"Harris Cooper, a close student of the subject, reports that "The conclusions of past reviewers of homework research show extraordinary variability... Even in regard to specific areas of application such as within different subject areas, grades or student ability levels, the reviews often directly contradict one another." Even where a positive correlation is established, it is not clear whether homework makes good, well motivated students or privileged and well motivated students do homework. Cooper's work is unequivocal in its conclusion that no significant gains for homework are established for the elementary school years." -- John Buell

"Our findings on the effects of homework challenge the traditional assumption that homework is inherently good."
"The findings address how current homework practices in privileged, high-performing schools sustain students' advantage in competitive climates yet hinder learning, full engagement and well-being." -- Denise Pope

A Standford Research study found that too much homework is associated with:

Greater stress: 56 percent of the students considered homework a primary source of stress, according to the survey data. Forty-three percent viewed tests as a primary stressor, while 33 percent put the pressure to get good grades in that category. Less than 1 percent of the students said homework was not a stressor.

Reductions in health: In their open-ended answers, many students said their homework load led to sleep deprivation and other health problems. The researchers asked students whether they experienced health issues such as headaches, exhaustion, sleep deprivation, weight loss and stomach problems.

Less time for friends, family and extracurricular pursuits: Both the survey data and student responses indicate that spending too much time on homework meant that students were "not meeting their developmental needs or cultivating other critical life skills," according to the researchers. Students were more likely to drop activities, not see friends or family, and not pursue hobbies they enjoy.

Photo courtesy of

So, there you have it. One mom's opinion... backed by a lot of researchers. Homework may have its place in high school, but mindless busy work shouldn't be playing a part, especially with kids.

Of course, we'll have more information next year on just how well the idea of banning homework works out thanks to Quebec.

Wednesday, July 30, 2014

Musing on Writing: July 2014

Yeah, my work space is a perpetual mess

On my oldest daughter's due date group, I was asked a few questions that ended up with my giving a lengthy response that I thought I'd share here.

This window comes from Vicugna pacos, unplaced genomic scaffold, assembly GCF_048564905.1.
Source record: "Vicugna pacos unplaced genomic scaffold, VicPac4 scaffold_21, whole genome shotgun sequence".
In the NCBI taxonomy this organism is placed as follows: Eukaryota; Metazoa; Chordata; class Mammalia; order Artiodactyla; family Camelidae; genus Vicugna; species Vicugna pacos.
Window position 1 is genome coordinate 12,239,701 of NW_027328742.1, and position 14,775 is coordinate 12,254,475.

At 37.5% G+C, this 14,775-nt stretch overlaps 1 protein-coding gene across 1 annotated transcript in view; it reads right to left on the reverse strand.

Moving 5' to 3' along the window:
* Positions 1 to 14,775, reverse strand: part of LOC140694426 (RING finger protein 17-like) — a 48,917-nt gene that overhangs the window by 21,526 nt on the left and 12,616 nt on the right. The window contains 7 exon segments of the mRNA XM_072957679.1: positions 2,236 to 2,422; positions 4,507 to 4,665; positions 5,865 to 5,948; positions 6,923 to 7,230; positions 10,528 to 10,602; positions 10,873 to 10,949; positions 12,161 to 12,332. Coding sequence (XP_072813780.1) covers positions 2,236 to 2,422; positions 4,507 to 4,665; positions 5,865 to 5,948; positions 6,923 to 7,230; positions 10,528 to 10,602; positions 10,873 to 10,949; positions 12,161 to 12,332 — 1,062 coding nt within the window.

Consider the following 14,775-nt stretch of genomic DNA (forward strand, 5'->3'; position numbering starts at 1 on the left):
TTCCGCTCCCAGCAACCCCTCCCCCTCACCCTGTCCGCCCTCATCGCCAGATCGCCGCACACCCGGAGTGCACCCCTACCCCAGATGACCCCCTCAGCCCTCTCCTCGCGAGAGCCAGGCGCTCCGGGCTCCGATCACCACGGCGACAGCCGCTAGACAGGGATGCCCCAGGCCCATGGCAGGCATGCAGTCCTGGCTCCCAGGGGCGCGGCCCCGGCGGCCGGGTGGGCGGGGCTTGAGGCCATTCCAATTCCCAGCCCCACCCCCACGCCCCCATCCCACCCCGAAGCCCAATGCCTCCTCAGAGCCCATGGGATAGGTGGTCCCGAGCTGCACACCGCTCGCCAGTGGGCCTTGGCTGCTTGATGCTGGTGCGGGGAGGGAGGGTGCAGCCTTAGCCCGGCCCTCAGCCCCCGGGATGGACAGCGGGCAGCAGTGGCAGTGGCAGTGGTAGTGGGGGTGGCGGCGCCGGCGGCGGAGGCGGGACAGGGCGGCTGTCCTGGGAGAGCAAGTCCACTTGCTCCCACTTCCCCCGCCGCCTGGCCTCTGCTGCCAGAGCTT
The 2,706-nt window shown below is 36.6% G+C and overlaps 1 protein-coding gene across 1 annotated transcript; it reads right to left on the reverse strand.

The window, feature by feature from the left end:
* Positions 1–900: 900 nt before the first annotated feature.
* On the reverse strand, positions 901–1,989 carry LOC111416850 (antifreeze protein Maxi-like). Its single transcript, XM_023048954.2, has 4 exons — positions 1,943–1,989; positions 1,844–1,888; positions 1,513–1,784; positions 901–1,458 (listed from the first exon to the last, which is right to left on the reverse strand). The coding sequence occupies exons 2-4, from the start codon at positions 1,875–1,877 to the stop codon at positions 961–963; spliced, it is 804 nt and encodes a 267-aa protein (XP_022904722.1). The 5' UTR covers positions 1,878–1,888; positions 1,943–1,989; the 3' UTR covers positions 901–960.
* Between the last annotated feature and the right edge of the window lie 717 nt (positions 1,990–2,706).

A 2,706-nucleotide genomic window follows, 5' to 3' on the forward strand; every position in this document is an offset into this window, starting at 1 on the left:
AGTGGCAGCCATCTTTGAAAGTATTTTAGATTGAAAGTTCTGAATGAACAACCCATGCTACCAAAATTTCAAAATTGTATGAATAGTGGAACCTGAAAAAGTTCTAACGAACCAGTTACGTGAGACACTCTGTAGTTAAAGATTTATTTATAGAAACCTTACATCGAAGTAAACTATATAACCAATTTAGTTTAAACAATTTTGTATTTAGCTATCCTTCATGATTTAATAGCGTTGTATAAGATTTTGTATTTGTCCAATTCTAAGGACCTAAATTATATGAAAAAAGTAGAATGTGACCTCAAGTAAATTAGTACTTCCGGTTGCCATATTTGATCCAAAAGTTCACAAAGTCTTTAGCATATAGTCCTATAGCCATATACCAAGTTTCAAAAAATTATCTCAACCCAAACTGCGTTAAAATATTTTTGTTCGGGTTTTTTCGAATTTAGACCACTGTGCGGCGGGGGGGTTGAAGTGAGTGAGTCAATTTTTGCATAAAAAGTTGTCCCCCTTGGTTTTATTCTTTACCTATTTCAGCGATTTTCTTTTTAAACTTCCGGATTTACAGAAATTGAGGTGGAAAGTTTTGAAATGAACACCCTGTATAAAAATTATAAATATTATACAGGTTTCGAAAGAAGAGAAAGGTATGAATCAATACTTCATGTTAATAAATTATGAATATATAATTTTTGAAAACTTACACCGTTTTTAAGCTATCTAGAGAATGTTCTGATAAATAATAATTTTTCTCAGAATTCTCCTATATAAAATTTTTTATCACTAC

I have been wanting to ask you about your books. Do you self-publish? Are you in hard copy form yet? How long does one book take to write, on average?


Yes, I publish through Amazon, Barnes and Noble, Kobo, Smashwords, and Lulu. Most traditional publishing houses are getting to the point where they only look for authors who have created a 'brand' for themselves and already attracted readers because of the initial investment that they want to get a return on, so it's actually harder than it's ever been to get into traditional publishing (which has always been difficult, especially when you're unable to do convention crawling and schmoozing, which is the traditional way of acquiring readers).

All of my books are available in paperback. I want to eventually offer in hard cover, too, but I don't want them to cost $30/pop, so I'm still trying to figure that one out. My books aren't short, lol.

How long does it take to write? That's incredibly difficult to say. My first book, I had my husband's full support to get 'protected writing time,' so I was able to write without distractions every day for the 3 weeks it took to write the first draft. That's a little over 100,000 words, or 261 pages (the size of a standard mass market paperback in the genre I write). 

That's my shortest book in the series.

That's just the first draft, though. Then it needs to sit for a couple months, sight unseen to get it out of my head to begin the second draft editing process. Revisions continue until it feels clean enough to go to my editor (who also reads my raw drafts because she's impatient for the story, lol). Then she sends it back, and I go through it again and we discuss edits, suggestions, etc. 

Now that I'm [working on publishing] my 4th book, after my editor, it will be going to two proofreaders after her (because even OCD, anal editors like mine miss things).

I'm looking at date tags to answer draft time length questions on the books following the first (which came out insanely fast -- it was READY to be written, lol!).